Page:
- Sikeston singer moves on with 'The Voice' (10/16/17)
- Past Rowdy the Redhawk mascot's identity revealed (10/15/17)
- Police chief, council: Cape Girardeau faces growing gun violence (10/17/17)4
- Politics to profits: Brothers launch new investing concept on Wall Street (10/19/17)1
- Developer asks court to OK tax district board for improvements near Hobby Lobby (10/17/17)4
- Load shift kills Jackson trucker (10/17/17)1
- The last person to be laid to rest at Old Lorimier Cemetery: Mary Russell Fox (10/17/17)2
- Cape Christian School burglarized (10/18/17)
- Food Giant in Chaffee is robbed (10/17/17)
- Owner of dinosaur relics demands new board of directors, business plan at Bollinger County Museum (10/17/17)
Council member, brother of killed cleric lashes out at U.S.
NAJAF, Iraq -- The brother of a cleric assassinated in a car bombing told 400,000 mourners Tuesday he blamed the U.S. occupation forces for the lax security that led to the attack at Iraq's most sacred Shiite mosque.
Also Tuesday, another car bomb struck police headquarters in central Baghdad, killing an Iraqi policeman and wounding at least 13 others in the latest attack apparently targeting Iraqis working with the American-led occupation.
L. Paul Bremer, the U.S. civilian administrator for Iraq, told a Baghdad news conference he shared the country's "anguish" over recent bombings, adding that "it's a fight we're now going to have to win here -- this fight against terrorism."
The U.S. military also reported the deaths of three more American soldiers -- two of them in the bombing of a convoy in southern Iraq.
At the funeral for Ayatollah Mohammed Baqir al-Hakim, his brother raged against the American troops and demanded they leave Iraq.
"The occupation force is primarily responsible for the pure blood that was spilled in holy Najaf, the blood of al-Hakim and the faithful group that was present near the mosque," said Abdel-Aziz al-Hakim, the ayatollah's brother and a member of the U.S.-picked Governing Council.
Men clad in white robes and dark uniforms brandishing Kalashnikov rifles stood guard along the roof of the gold-domed Imam Ali mosque, where the cleric was killed Friday in the bloodiest attack since the fall of Saddam Hussein. Accounts of the death toll ranged from more than 80 to more than 120.
Unable to recover al-Hakim's body after the blast, the family buried a coffin containing his watch, pen and wedding ring. The symbolic coffin was lowered below the parched ground in the 1920 Revolution Square, a cemetery set aside for martyrs in the Shiite Muslim uprising against British occupation. Al-Hakim's 15 bodyguards, who died with him in the car bombing, were buried in neighboring plots.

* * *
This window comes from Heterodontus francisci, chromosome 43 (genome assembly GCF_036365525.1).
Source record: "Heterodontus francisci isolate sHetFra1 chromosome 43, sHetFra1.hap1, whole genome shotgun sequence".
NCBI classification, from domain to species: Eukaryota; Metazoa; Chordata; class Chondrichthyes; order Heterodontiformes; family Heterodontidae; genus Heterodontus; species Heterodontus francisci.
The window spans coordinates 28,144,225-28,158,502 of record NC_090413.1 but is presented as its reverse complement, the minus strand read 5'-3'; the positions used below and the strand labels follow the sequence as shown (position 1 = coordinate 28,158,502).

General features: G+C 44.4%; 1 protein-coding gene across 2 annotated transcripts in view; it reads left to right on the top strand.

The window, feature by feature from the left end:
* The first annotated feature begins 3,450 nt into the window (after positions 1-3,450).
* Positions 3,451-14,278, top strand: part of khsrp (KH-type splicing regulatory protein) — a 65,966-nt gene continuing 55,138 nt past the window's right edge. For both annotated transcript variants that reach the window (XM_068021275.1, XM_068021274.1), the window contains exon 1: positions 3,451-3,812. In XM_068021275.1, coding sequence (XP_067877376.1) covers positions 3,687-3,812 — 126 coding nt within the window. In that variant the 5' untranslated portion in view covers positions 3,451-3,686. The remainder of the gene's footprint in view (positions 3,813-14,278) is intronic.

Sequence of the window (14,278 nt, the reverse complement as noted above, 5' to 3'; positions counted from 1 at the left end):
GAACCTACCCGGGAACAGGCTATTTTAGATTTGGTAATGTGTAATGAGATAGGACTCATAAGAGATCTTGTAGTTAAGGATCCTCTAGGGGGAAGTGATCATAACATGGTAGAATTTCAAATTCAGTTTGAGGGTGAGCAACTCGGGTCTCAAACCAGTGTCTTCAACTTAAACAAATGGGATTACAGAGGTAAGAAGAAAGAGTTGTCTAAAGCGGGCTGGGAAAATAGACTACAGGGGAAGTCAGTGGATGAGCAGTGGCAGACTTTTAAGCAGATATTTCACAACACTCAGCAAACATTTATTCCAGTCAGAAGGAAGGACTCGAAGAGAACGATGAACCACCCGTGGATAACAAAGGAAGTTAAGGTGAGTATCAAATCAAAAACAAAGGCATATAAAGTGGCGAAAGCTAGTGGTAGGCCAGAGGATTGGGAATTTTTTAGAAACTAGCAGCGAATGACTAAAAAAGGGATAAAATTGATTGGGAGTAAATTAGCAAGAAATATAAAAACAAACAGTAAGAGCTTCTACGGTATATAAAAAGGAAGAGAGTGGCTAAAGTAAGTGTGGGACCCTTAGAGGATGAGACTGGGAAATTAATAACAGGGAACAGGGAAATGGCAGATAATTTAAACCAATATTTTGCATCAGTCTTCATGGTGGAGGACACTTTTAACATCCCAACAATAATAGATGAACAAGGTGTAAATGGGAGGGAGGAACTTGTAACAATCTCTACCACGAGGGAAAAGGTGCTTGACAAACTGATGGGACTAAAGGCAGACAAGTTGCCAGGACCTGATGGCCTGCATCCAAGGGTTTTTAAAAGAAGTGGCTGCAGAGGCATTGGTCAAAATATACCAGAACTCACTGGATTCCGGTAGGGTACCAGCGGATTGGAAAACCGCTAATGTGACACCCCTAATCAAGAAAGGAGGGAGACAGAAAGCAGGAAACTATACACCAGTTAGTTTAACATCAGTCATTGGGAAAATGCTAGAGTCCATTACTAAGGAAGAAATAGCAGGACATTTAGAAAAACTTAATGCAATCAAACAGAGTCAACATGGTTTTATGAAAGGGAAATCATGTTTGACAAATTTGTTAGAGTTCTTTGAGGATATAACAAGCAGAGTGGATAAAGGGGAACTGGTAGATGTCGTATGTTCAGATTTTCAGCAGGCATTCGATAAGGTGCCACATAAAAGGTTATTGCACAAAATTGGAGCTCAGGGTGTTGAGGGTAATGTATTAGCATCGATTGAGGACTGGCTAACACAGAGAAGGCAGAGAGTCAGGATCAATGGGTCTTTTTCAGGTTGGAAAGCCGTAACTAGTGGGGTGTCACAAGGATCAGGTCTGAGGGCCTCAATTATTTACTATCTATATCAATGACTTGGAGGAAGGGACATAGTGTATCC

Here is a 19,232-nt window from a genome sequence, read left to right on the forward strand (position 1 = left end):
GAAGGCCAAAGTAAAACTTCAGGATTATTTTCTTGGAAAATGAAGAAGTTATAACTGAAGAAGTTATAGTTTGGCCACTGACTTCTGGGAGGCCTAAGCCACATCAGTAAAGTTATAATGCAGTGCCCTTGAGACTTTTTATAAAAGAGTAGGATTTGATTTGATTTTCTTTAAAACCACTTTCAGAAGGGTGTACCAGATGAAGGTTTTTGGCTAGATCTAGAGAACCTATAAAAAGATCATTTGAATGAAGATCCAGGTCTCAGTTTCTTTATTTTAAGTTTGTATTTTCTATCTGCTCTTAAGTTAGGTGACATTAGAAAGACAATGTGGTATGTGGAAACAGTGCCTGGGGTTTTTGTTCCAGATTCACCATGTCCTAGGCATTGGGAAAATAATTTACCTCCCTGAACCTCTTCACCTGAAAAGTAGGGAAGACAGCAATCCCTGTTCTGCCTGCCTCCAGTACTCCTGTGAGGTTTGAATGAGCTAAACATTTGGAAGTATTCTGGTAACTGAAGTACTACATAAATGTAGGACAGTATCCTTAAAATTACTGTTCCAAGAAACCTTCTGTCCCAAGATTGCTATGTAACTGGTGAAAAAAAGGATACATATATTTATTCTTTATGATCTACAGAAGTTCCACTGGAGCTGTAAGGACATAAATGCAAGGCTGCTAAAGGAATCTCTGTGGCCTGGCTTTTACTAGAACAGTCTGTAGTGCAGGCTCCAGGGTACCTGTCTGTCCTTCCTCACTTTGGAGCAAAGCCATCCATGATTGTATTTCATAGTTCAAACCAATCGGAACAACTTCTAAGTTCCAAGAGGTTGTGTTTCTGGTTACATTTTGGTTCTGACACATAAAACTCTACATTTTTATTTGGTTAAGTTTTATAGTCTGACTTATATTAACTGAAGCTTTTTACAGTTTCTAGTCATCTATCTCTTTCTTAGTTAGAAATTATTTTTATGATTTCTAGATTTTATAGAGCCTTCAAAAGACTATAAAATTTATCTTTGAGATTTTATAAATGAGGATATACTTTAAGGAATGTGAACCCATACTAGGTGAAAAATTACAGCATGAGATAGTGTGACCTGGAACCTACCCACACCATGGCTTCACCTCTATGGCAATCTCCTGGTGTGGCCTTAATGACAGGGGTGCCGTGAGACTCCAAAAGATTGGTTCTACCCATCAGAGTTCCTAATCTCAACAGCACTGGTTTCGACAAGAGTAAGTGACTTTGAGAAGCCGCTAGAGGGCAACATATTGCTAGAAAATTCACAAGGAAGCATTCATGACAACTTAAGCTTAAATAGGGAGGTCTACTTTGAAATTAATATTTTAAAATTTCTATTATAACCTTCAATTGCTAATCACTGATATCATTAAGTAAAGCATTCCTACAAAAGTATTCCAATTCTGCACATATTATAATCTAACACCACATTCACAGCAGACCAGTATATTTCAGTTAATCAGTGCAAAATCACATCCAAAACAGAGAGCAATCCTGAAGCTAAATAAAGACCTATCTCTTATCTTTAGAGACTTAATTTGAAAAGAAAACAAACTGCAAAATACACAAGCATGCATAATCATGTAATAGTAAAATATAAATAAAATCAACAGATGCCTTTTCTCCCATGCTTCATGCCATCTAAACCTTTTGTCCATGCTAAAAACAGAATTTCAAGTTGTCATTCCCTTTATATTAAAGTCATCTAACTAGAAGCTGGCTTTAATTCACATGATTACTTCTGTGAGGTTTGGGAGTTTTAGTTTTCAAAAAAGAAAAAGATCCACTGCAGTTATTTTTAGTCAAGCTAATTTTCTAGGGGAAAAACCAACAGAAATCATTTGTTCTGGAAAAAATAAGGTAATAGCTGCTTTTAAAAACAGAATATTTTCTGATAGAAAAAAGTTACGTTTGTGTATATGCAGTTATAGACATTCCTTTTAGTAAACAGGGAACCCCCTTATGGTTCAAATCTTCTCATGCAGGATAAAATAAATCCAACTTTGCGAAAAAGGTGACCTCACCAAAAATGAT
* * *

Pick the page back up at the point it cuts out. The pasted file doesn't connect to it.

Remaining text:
Mourners used empty cigarette packages to scoop up sand from the ground in the cemetery as keepsakes.
Al-Hakim has said he would not resign from the Governing Council but spoke with great anger about the American military's inability to pacify the country.
"This force is primarily responsible for all this blood and the blood that is shed all over Iraq every day," he said, voicing the frustrations of Iraqis throughout the country. The criticism could signal an open fissure in the historically cooperative relationship between the Shiites and the U.S.-led civilian and military occupation.
"Iraq must not remain occupied and the occupation must leave so that we can build Iraq as God wants us to do," he said.
A senior Iraqi police official told The Associated Press there were nine key suspects in the bombing in custody -- two Saudis, one Palestinian carrying a Jordanian passport and six Iraqis. All nine admitted ties to the al-Qaida terror network, the official said, speaking on condition of anonymity.
Besides the Imam Ali mosque, terrorist bombings in August also struck at the Jordanian Embassy and the U.N. headquarters in Baghdad.
Bremer, who cut short his vacation because of Friday's mosque bombing, told a Baghdad news conference that coalition forces want to share security responsibilities with Iraqis.
"We completely agree with the argument that we should find ways quickly to give Iraq and Iraqis more responsibility for security and indeed that is exactly what we are doing," he said.
Bremer, a former diplomat and counterterrorism expert, said there were already as many as 60,000 Iraqis involved in security or undergoing training.
"What we need at this point is better intelligence to find out where the terrorists are who are killing Iraqis," he said.
Earlier, the slain ayatollah's son warned that the country had entered a dangerous new era.
"Our injured Iraq is facing great and dangerous challenges in which one requires strength," Mohammed Hussein Mohammed Saeed al-Hakim said at one stop as the funeral procession moved from Baghdad to Najaf.
As the funeral was about to begin, the car bomb exploded outside police headquarters in Baghdad, killing one officer and wounding 13 others. An unknown number of bystanders also were wounded.
Acting police chief Hassan al-Obeidi, who has offices in the headquarters building and is closely associated with the occupation authority, was not harmed. There were U.S. soldiers in the nearby Baghdad police academy, but they also were unharmed.
Also Tuesday, a Black Hawk helicopter crashed south of Baghdad, killing one U.S. soldier and injuring a second in a "non-hostile" incident, U.S. military spokesman Spc. Anthony Reinoso said.
Two U.S. soldiers were killed and a third was wounded when a bomb went off Monday beside their convoy in southern Iraq, the military reported Tuesday.
The deaths raised to 286 the number of American forces killed in the Iraq war. Of those 148 died since May 1 when President Bush declared an end to major fighting. Seventy soldiers have died in combat since the declaration.